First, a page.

'If you have to grow old, this is the place to be.' Friends in their 90s love life in their New Brunswick town
Memories of growing up in Baie Verte, N.B., and returning home to a peaceful life are captured in new film
Ninety-year-old Noreen Spence has deep roots in Baie Verte, N.B., with a population of about 300. She was born in the village and raised her family there.
If you have to grow old, this is the place to be.- Noreen Spence
Her grandfather, and then her father, owned the general store. When Noreen was a child, her dad would cut a piece of rope, which was normally used to tie up cheese and meat, for her to use as a skipping rope.
As she got older, Noreen spent summers scooping ice cream and helping her dad stock shelves with the products people in the community needed: soup, nuts, dried goods, cattle feed, milk of magnesia, Epsom salts and even ladies' bloomers.
After the store closed, it was eventually bought by a couple who made sure the history of the building was preserved.
"Dad's old store … was made into a wonderful bistro and it's very popular; Dad would be pleased," Noreen says proudly. "I'm sure he would have loved to come for that chocolate torte," she says, holding the freshly baked dessert nestled on a pie plate, "because he loved his sweets."
"I make them for the [Bistro le Chat Bleu] and [they] seem to go over well. Last week, I made two. I asked [my son] Michael to take them to the bistro." She pauses as a mischievous grin lights up her face, "he probably took one home."
People may come for the food, but they stay to admire the natural beauty in the area. "In the spring, it's beautiful with the different shades in the grass. Then in the fall, it's brilliant with colour, the marsh grass has turned [to] gold and bronzes."
It's always nice to return home
Though Noreen adores the area, she left Baie Verte in the late 1940s, at the age of 18, to get her nursing degree. But she couldn't wait to return home. "It's good to get out and see the rest of the world. Leaving gives you more of an appreciation for what you have when you come back."
Today, she can see the tidal river from her kitchen window. "When I was a little girl, my aunt started taking us down there to the river," she says. I'd be maybe four or five years old, and she taught us to swim. And we went every day that the tide was in."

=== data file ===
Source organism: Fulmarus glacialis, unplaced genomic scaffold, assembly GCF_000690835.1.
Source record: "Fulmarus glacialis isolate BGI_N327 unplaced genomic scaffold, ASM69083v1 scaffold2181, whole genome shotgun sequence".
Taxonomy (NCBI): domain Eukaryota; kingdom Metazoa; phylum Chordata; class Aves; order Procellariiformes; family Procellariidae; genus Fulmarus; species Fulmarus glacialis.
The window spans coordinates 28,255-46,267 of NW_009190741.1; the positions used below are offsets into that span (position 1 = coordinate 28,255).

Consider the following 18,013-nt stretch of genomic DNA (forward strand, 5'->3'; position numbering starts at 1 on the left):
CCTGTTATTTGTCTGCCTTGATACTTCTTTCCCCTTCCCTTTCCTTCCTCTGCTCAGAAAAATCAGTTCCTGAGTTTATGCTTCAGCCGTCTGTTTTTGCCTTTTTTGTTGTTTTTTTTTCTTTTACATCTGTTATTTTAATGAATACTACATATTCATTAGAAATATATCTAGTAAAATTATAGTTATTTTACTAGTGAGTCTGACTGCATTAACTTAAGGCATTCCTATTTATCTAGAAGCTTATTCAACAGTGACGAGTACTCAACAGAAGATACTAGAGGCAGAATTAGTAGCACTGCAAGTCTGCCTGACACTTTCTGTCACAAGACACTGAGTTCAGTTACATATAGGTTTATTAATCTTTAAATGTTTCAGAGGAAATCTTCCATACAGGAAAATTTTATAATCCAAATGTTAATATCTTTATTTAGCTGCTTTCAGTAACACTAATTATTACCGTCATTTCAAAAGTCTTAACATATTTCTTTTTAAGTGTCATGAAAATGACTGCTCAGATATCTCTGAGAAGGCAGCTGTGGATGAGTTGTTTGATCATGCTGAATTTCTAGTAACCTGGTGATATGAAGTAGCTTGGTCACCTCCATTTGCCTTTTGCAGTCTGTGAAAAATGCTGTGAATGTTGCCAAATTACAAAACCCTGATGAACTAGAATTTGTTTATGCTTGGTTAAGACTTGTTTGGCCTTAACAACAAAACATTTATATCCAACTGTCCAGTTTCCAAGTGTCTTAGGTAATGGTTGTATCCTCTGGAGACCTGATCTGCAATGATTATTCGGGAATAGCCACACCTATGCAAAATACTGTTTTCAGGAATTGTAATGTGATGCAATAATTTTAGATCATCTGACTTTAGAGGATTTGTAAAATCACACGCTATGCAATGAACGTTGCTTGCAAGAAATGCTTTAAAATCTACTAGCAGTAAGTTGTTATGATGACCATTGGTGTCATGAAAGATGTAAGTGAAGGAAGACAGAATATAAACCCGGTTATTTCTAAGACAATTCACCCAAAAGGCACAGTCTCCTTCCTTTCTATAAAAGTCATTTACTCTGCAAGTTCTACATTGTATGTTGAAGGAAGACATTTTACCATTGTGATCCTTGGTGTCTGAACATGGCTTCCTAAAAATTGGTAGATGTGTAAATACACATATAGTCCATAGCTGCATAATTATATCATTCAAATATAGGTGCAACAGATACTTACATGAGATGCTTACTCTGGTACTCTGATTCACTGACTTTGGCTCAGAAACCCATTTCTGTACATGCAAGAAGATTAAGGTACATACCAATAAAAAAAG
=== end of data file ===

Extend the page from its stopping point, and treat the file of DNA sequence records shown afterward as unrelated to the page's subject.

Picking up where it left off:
When Noreen was young, all the children in the village used to swim in the river, she recalls.
Flora Annand, 94, is another Baie Verte resident who's been swimming since she was young.
Flora also grew up in Baie Verte. She was raised in a family of 12 children. "We always had kids from the neighbourhood coming in, all day and night, and friends playing cards," she says.
Flora and her husband, Doug Annand, moved to Ontario in 1948 for work and travelled a lot through the years.
"I started taking flying lessons at Amherst [in Nova Scotia] in 1946," Doug recalls. "I got my license in 1947 and I held it for over 60 years. So, we had quite a lot of flying. We've been out to British Columbia and we've been to Denver … We got our first airplane in 1965."
A daily ritual
When Doug retired in 1985, they returned to Baie Verte, and Noreen and Flora picked up where they left off as kids, swimming together as their daily ritual — joined by Doug now, too. They dip their toes in the water as soon as it's warm enough in June and swim every day they can until the end of September, when it gets too chilly.
"It's always good company, good fun," Noreen says. "Everyone is there for the fun." And now that the bistro brings people to the community, visitors will often find themselves standing at the river's edge, admiring the natural beauty.
Flora loves meeting people at the swimming hole. "It's an interesting place to be," she says. "It's surprising who you meet [at the river]. There was a young couple from China we met last week. Tourists come. We've had people from Belgium and Germany."
The only complaint that Noreen has is the jellyfish. "In July, there are always jellyfish. It's not that they hurt if they sting … but it's just running into the gucky stuff." Flora laughs it off, though. "Noreen doesn't like the jellyfish, but I don't mind them. I swim right through them."
Jellyfish aside, Baie Verte is a special place for the lifelong friends. Even though Noreen must now take her swimming noodle to the river for balance, she believes: "If you have to grow old, this is the place to be."
Rachel Bower is the director of The Noodle Group.